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Gotta check those sources

So yesterday one of The Legal Genealogist‘s favorite websites, History.com, was running a cool interactive feature called “Bet You Didn’t Know,” a set of 552 facts about history that the website bet we didn’t know.

Mary Surratt

I’m not one to pass up a resource like that, so I poked around for a while until I came across one of those facts that makes my inner legal geek stand up and take notice:

Mary Surratt, the owner of a Washington boardinghouse, became the first woman to receive the death penalty in 1865, after she was convicted of conspiring to assassinate President Abraham Lincoln.1

Um… no.

Not by a long shot.

As a matter of fact, the somewhat dubious honor of being “the first woman to receive the death penalty” — at least as far as the available records show — belongs to one Jane Champion, who was hanged in James City, Virginia, in the year 1632. The records don’t say what her crime was.2

She was followed by Margaret Hatch of James City, hanged in 1633 for murder, and then by a pair of Plymouth, Massachusetts, women: Dorothy Talby, hanged in 1638 for murder; and Mary Latham, hanged in 1643 for adultery.3

In fact, Mary Surratt is number 280 on a list of 356 women put to death in America between 1632 and 1962. The oldest was number 25 on the list, 71-year-old Rebecca Nurse of Massachusetts, one of five women hanged on 19 July 1692 for witchcraft; the youngest was number 121 on the list, a 12-year-old Native America girl named Hannah Ocuish, hanged in Connecticut in 1786 for murder.4

Of the 356, 197 were African-American, 130 were white, five were Native American, three were Hispanic and the race of 21 was not reported. By far, the vast majority — 219 or 61.5% — were executed for murder. Witchcraft was the second most common crime, with 26 or 7.3%; followed by arson, 20 or 5.62%; murder-robbery, 18 or 5%; and poisoning, 12 or 3.37%.5

And nearly 86% of the women executed were hanged — 306 in all. Another 25 were electrocuted; 15 were burned to death; seven went to the gas chamber; and the method of execution wasn’t reported in three cases.6

So… no. Mary Surratt wasn’t “the first woman to receive the death penalty.”

What she was, was the first woman to be executed by the federal government.

There has been a federal death penalty law on the books since 1790. That first statute provided for death as the punishment for treason, murder on federal territory, piracy and counterfeiting.7 Surratt was convicted of conspiracy to murder Lincoln by military tribunal and hanged in July 1865, the first woman ever executed by the United States government.8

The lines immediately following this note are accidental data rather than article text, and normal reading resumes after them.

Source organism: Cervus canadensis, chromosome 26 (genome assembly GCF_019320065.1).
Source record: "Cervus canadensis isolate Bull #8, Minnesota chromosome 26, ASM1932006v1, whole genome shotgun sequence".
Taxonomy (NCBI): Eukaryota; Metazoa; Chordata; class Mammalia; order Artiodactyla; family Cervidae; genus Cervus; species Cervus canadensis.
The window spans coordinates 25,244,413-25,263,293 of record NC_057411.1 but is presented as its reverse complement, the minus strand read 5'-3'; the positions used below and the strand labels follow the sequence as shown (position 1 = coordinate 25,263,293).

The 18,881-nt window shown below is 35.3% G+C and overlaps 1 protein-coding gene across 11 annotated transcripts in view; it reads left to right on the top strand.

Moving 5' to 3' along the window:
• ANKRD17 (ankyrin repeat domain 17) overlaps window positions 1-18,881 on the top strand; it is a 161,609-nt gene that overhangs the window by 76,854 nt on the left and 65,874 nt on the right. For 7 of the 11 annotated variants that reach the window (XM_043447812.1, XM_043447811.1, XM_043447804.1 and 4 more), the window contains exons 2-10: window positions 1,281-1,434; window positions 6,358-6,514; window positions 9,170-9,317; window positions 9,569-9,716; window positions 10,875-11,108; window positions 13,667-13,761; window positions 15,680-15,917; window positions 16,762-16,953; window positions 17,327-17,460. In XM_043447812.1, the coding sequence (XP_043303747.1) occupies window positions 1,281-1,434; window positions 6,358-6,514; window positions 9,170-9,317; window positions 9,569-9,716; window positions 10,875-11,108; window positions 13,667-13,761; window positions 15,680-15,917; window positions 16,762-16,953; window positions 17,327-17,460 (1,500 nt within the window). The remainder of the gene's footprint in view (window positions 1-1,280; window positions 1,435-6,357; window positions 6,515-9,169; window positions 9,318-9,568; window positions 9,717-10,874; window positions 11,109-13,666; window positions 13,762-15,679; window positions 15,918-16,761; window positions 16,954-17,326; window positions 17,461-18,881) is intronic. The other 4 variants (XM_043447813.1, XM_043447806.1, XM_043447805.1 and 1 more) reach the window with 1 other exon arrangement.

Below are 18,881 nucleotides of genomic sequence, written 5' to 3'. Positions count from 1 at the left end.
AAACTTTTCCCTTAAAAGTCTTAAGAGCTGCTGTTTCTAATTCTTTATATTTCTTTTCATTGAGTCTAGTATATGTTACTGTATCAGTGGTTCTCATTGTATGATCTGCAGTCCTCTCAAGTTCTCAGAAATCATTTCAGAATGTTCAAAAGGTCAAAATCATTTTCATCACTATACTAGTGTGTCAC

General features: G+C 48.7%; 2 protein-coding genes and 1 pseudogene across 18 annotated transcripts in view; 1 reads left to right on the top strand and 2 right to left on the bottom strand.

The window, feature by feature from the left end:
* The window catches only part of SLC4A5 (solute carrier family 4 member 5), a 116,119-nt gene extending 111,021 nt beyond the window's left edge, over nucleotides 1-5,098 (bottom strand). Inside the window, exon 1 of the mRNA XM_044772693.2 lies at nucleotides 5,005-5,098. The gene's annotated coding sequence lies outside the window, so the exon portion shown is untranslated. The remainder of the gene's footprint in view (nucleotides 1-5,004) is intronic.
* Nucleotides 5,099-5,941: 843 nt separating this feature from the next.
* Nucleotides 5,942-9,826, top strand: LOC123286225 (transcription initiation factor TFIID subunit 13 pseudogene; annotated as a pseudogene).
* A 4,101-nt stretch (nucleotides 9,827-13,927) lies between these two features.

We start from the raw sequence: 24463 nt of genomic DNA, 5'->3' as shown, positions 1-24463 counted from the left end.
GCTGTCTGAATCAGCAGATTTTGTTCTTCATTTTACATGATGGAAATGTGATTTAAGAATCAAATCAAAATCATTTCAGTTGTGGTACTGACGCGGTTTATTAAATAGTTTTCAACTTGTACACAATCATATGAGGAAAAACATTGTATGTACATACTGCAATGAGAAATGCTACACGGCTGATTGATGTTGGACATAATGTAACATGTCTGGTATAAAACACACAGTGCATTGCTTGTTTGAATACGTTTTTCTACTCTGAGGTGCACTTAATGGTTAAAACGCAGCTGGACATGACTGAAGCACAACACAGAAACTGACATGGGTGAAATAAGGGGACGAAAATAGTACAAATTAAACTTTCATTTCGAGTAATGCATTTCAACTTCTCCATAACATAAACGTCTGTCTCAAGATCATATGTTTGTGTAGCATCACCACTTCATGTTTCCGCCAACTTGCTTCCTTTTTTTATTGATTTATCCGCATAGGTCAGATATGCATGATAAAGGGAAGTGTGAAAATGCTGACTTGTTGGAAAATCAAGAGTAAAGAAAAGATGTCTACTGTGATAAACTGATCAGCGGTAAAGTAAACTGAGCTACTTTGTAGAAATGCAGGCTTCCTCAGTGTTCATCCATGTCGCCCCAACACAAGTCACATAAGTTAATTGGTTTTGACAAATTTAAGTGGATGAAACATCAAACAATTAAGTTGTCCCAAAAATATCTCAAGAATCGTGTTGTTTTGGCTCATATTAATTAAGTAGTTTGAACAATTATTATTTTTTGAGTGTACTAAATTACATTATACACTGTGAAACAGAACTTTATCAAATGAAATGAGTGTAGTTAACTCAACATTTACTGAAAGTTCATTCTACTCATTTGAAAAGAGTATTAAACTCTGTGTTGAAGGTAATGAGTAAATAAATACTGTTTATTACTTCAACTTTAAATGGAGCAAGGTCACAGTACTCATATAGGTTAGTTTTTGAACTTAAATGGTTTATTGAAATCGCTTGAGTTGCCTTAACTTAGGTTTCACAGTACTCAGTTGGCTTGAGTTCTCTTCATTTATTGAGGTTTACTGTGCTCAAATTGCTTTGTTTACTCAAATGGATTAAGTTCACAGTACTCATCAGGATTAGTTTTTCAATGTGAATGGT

Ethel and Julius Rosenberg

Now phrasing it that way, you’d think there’d be a whole laundry list of women executed by the United States government after Mary Surratt. The fact is, Mary Surratt was one of exactly — count ’em — two women ever executed by the federal government. After the Surratt hanging, it would take nearly more 88 years before another woman would face the federal executioner.

That woman, in June of 1953: Ethel Rosenberg, convicted with her husband Julius of espionage.9

And the moral of this story, of course, is: even if it’s on your favorite website, it ain’t true just because it’s on the Internet. We still need to check our sources.

Sigh… A genealogist’s work is never done…


 
SOURCES

Photographs:
Mary Surratt: Wikimedia Commons

Ethel and Julius Rosenberg: Roger Higgins, New York World-Telegram and the Sun, Library of Congress Prints and Photographs Division, Washington, D.C.

  1. Bet You Didn’t Know,” History.com (http://www.history.com : accessed 13 Jan 2013).
  2. Rob Gallagher, “Female Executions: The Espy File 1632 To 1962,” Before The Needles; website as it existed 29 Dec 2009, Internet Archive Wayback Machine (http://web.archive.org : accessed 13 Jan 2013).
  3. Ibid.
  4. Ibid.
  5. Ibid.
  6. Ibid.
  7. “An Act for the Punishment of certain Crimes against the United States,” 1 Stat. 112 (30 Apr 1790); digital images, “A Century of Lawmaking for a New Nation: U.S. Congressional Documents and Debates, 1774-1875,” Library of Congress, American Memory (http://memory.loc.gov/ammem/index.html : accessed 13 Jan 2013).
  8. Wikipedia (http://www.wikipedia.com), “Mary Surratt,” rev. 13 Jan 2013.
  9. Wikipedia (http://www.wikipedia.com), “Julius and Ethel Rosenberg,” rev. 6 Jan 2013.
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